Helping students to beat the January blues
Returning to school after the Christmas break is a big struggle for many students. Not only have they enjoyed their holidays and slipped out of their usual routine, but the added dread of upcoming exams and tests is enough to make anyone quiver. In an attempt to avoid Blue Monday (January 20th), which is considered to be the most depressing day of the year, Frank Milner, President of Tutor Doctor, has five tips for parents.
“Although it’s considered pseudoscience, Blue Monday and even the January blues do affect a lot of people,” says Frank. “And, for one reason or another, students’ wellbeing can often be forgotten. With early mornings, a new routine, social anxiety and the pressure of exams all piled onto them at the same time, children can suffer. It’s crucial to provide help and a support network to get them through what can be a very challenging time. Parents needn’t feel helpless though, far from it. You can do some simple but very effective things.”
1. Have something to look forward to. The Christmas break is great: kids get to spend time with their friends, enjoy the festivities and take some well-earned time off from their studies. But once they’re back at school, that all changes. Make sure there’s something in the calendar for January for children to look forward to. Whether it’s going on a day out or having their friends stay over one weekend, it’s helpful for them to have a healthy balance.
2. Forget the resolutions. Children don’t need them! You can set reasonable targets for them to achieve but don’t refer to them as a ‘resolution’. It might be to revise a certain number of hours a week or spend a set number of hours on their homework, but goals should be manageable with a high chance of being completed. The sense of accomplishment is sometimes enough to keep a child going.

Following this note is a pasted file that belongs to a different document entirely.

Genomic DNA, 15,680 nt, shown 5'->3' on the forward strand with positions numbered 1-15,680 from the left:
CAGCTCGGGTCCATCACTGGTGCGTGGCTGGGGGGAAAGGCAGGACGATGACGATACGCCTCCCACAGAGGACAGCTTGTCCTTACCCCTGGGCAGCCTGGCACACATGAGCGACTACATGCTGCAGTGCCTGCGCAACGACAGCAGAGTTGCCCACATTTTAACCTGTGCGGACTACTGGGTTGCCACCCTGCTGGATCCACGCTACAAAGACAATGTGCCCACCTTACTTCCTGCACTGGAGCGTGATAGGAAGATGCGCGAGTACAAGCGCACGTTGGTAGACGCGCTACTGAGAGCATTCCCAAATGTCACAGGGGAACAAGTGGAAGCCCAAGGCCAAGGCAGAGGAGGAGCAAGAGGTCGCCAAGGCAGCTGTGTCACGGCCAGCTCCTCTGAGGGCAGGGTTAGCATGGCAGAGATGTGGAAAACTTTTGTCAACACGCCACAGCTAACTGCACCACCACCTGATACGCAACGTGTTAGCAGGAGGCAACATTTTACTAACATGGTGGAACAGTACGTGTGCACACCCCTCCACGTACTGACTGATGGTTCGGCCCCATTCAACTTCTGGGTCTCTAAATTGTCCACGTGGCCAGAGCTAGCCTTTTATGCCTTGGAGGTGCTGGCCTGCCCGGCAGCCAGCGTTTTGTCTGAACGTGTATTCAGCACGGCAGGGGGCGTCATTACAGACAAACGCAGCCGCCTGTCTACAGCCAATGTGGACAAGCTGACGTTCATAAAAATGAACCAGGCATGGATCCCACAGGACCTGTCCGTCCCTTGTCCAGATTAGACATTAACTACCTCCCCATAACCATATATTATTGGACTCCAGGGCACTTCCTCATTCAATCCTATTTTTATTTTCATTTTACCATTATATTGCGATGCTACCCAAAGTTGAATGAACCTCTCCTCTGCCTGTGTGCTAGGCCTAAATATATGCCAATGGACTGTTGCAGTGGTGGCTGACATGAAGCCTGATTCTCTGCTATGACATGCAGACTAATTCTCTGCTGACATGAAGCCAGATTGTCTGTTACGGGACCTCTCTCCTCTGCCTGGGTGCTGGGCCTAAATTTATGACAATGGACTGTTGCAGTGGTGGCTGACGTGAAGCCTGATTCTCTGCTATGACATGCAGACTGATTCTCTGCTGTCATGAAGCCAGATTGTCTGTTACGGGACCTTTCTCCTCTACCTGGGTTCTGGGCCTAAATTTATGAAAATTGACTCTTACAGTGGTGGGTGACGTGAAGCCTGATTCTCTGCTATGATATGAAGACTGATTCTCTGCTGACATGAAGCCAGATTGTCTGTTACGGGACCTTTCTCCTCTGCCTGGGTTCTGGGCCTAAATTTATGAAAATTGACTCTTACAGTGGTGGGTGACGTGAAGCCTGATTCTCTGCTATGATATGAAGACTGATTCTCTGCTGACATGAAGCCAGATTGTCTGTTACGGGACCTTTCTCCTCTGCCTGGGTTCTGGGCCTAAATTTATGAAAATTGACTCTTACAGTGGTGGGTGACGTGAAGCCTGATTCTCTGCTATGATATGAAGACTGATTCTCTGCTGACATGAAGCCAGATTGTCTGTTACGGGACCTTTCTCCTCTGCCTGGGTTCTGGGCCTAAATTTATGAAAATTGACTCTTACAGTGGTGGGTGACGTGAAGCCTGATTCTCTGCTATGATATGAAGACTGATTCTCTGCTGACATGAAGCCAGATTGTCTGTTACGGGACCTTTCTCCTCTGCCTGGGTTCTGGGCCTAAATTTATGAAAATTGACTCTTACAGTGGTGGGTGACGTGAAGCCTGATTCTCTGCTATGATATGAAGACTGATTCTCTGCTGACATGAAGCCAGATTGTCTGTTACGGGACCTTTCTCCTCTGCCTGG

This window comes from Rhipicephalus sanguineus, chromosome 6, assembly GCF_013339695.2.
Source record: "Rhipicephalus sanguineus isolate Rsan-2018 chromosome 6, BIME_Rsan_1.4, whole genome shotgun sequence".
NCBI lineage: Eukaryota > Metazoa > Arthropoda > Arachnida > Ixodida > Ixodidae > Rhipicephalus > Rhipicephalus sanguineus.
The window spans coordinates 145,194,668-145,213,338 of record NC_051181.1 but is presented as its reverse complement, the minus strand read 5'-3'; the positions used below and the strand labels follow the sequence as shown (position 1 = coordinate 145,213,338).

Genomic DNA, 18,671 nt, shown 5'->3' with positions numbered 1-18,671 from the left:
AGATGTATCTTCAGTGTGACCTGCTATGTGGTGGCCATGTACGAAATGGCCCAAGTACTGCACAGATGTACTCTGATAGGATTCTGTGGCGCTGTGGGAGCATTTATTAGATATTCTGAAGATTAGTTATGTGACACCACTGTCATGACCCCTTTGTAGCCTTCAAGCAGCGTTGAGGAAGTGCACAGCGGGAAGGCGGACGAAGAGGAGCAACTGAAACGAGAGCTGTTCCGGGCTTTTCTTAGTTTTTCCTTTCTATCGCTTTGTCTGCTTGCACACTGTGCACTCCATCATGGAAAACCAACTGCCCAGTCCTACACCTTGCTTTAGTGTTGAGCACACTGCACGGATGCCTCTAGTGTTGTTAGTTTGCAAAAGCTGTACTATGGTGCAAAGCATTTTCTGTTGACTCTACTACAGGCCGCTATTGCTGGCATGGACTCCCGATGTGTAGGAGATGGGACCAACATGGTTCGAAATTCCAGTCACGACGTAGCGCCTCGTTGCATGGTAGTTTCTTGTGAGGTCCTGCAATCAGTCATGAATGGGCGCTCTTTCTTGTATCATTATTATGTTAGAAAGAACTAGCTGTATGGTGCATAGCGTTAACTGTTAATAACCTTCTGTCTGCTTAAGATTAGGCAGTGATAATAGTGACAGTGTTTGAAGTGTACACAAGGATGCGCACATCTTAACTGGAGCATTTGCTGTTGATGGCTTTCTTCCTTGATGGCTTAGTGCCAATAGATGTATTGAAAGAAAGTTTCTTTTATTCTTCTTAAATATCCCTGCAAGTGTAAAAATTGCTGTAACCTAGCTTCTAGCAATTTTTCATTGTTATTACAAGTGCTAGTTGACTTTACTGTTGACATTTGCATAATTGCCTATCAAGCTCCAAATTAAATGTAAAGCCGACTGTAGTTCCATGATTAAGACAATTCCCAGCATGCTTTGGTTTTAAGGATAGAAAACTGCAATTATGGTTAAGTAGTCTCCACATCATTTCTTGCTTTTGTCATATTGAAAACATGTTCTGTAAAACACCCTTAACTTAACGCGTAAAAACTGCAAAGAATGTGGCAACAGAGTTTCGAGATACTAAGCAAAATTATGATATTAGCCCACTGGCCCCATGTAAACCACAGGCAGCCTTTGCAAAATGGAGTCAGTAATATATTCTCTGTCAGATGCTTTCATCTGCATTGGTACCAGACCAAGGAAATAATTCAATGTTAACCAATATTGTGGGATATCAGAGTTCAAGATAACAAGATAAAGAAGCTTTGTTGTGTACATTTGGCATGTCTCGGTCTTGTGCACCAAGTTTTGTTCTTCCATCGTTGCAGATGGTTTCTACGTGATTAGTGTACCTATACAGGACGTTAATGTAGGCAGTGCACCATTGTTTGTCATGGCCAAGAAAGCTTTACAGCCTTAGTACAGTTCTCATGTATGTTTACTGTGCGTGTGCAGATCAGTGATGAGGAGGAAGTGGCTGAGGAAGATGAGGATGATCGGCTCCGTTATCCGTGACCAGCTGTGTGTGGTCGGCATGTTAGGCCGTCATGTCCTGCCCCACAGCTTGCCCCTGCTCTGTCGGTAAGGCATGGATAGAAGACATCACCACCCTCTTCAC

3. Get enough sleep. The holidays will have knocked any hope of routine out of their system. Not getting enough sleep will have a snowball effect on any child’s performance at school. It can be a challenge to enforce that once again, but it will pay dividends. Get the routine back in place to make sure they’re not left behind – think about introducing a digital detox 30 minutes before lights-out to help improve their sleep.
4. Be their biggest fan. Your influence makes a big difference in your children’s levels of self-confidence. Your belief in them can help boost their self-esteem to feel empowered and work at their best. Work closely with them to achieve their goals, celebrate their successes and create an atmosphere of positivity – you’ll begin to see a shift in their attitudes to school and their future.
5. Talk about their feelings. People, especially children, have difficulty in doing this. They bottle worries up and think they need to tackle problems on their own, only for things to backfire when it all becomes too much. Encourage your children to talk about their feelings. Let them know they can speak to you about anything, no matter how big or small. But don’t intrude or pry – that’s when children usually fall silent.
Frank adds: “Blue Monday might be a social construct but feeling dread or worry is very real. Students tend to the feel the pressure a lot more as they don’t realise what can be done to combat the problem. Many parents don’t know how to approach the issue but it’s surprisingly easy to be a pillar of support and help to overcome any feelings of anxiety in the new year.”
For more information, or to speak with Frank directly, please contact Liam at Rev PR on 7395 641 523 or firstname.lastname@example.org